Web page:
VW VR6 12V Timing Chain Replacement DIY
REPLACING TIMING CHAINS, TENSIONERS AND GUIDES ON A MKIV 12v VR6
Written by: Dr. Gary Thompson (Vortex SN: VgRt6)
Original Post from VWvortex
The following DIY outlines the procedure for replacing timing chain parts on a MKIV 12v VR6 engine.
NOTE: If you are using this DIY to reinstall an upper chain and time the engine after a head rebuild or
headgasket replacement (i.e., the head came off, but everything else was left in place), make sure to read the section
pertinent to this topic in the DIY UPDATES at the end of the DIY!!!
Since timing chains are considered by VW to be a "lifetime" item, there is no recommended mileage for the replacement
(or even inspection) of timing chain parts. However, while timing chains should realistically out last the rest of the car, the
design of the guides and tensioners used to keep the chains tight on a 12v VR6 is inadequate IMO. It is very common for
guides and tensioners to fail (especially in older VR6 motors) as mileage approaches or passes 100k miles. Unfortunately,
failed guides or tensioners may cause a chain to jump a tooth or more on a sprocket or may even cause a chain to snap. If
either were to happen, serious damage to the engine would result as valves slam into pistons at high speed.
While there is no definitive indication that timing chain parts should be inspected and/or replaced, the most common sign
of trouble is a rattling sound from the driver's side of the engine that occurs between 1000 and 1200 RPMs. This sound
has been described most often as "marbles in a can" or like a sewing machine. Go to this thread to hear a sound clip of the
timing chain noise that was present in my car, and eventually led to the writing of this DIY - Timing Chain Noise Thread.
Any noise similar to the one in the clip in this thread should be considered suspect. When the timing chain parts are in
good working order, the chains are under considerable tension and NOTHING should be loose enough to rattle. If you
hear a rattling noise, and it's coming from one or more of the timing chain parts, it most likely indicates that these parts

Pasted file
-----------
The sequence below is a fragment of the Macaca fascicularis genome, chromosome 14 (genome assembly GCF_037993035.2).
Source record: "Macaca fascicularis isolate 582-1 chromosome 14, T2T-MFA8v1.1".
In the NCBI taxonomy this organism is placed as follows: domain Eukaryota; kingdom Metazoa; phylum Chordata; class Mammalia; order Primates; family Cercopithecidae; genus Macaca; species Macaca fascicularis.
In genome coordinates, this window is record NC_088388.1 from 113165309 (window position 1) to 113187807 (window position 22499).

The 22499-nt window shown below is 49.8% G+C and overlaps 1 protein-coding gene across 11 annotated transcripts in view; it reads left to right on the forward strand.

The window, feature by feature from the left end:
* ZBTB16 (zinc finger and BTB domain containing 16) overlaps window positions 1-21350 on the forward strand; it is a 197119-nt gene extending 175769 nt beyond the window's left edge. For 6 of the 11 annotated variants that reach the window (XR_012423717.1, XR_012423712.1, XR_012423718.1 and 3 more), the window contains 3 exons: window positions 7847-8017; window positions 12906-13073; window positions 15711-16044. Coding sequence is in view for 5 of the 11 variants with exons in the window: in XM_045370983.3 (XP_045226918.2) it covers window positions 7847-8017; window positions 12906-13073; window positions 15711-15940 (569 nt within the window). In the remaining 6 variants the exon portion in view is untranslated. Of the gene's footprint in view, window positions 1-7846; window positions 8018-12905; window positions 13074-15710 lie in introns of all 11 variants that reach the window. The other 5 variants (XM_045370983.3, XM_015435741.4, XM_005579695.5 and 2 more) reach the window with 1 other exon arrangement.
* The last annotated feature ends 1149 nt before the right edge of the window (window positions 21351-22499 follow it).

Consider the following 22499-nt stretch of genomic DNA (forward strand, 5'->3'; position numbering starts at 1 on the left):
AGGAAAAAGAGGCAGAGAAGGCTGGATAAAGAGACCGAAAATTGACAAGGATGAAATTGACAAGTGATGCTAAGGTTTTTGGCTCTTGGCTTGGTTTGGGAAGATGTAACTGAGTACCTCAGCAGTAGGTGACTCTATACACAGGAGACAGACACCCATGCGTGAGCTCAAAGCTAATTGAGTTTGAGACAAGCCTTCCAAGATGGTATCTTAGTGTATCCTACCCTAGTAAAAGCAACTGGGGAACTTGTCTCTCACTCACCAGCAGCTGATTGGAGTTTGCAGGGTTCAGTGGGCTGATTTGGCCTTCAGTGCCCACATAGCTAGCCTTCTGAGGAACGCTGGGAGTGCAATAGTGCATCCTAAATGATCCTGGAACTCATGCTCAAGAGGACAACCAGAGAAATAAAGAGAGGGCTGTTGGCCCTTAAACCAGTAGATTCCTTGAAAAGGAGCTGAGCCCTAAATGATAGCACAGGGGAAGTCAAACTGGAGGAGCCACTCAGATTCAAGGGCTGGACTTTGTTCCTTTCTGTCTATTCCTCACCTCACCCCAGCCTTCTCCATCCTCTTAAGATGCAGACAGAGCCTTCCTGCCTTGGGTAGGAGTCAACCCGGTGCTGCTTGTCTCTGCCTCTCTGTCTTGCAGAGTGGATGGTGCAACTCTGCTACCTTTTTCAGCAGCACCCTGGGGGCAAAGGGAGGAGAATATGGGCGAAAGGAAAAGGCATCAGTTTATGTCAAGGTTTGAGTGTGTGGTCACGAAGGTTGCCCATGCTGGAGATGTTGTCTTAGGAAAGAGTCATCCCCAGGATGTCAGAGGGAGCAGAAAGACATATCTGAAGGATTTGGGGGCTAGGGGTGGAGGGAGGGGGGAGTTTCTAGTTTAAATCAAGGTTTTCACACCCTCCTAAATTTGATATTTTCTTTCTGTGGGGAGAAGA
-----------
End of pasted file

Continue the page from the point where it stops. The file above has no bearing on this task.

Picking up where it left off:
are either loose or broken and should be repaired ... or else!
The timing chain setup on a VR6 consists of an upper and lower chain. The upper chain connects the camshaft sprockets
to an intermediate shaft sprocket (outer sprocket) and the lower chain connects a second intermediate shaft sprocket (inner
sprocket) to the crankshaft sprocket. The camshaft sprockets have 27 teeth, the crankshaft sprocket has 24 teeth and the
inner and outer intermediate shaft sprockets have 32 and 18 teeth, respectively. The ratio between the camshaft and outer
intermediate sprockets is 3:2 (or 27:18) and the ratio of the inner intermediate shaft and crankshaft sprockets is 4:3 (or
32:24). This yields a ratio between the camshaft and crankshaft sprockets of 2:1 - i.e., the crankshaft rotates twice for
every one rotation of the camshaft.
Each timing chain has a guide rail (curved on the upper chain, straight on the lower chain) and tensioner rail to keep them
tight. The lower tensioner rail is a one-piece, spring-driven unit, while the upper tensioner is a two-piece design consisting
of a tensioner rail and a separate tensioner bolt.
There are actually two versions of the upper timing chain setup. The early version used a double-row chain, a two-piece
tensioner rail (phenolic plate(?) riveted to a metal backing) and a tensioner bolt that relies solely on oil pressure to apply
force to the tensioner rail (the bolt has a bleed hole in the end to help regulate the amount of force applied). Because of an
unusually high rate of wear of the upper tensioner rail (many are completely worn through the phenolic to the metal
backing plate by 100k miles), the upper chain parts were replaced during the '97 model year with an "improved" setup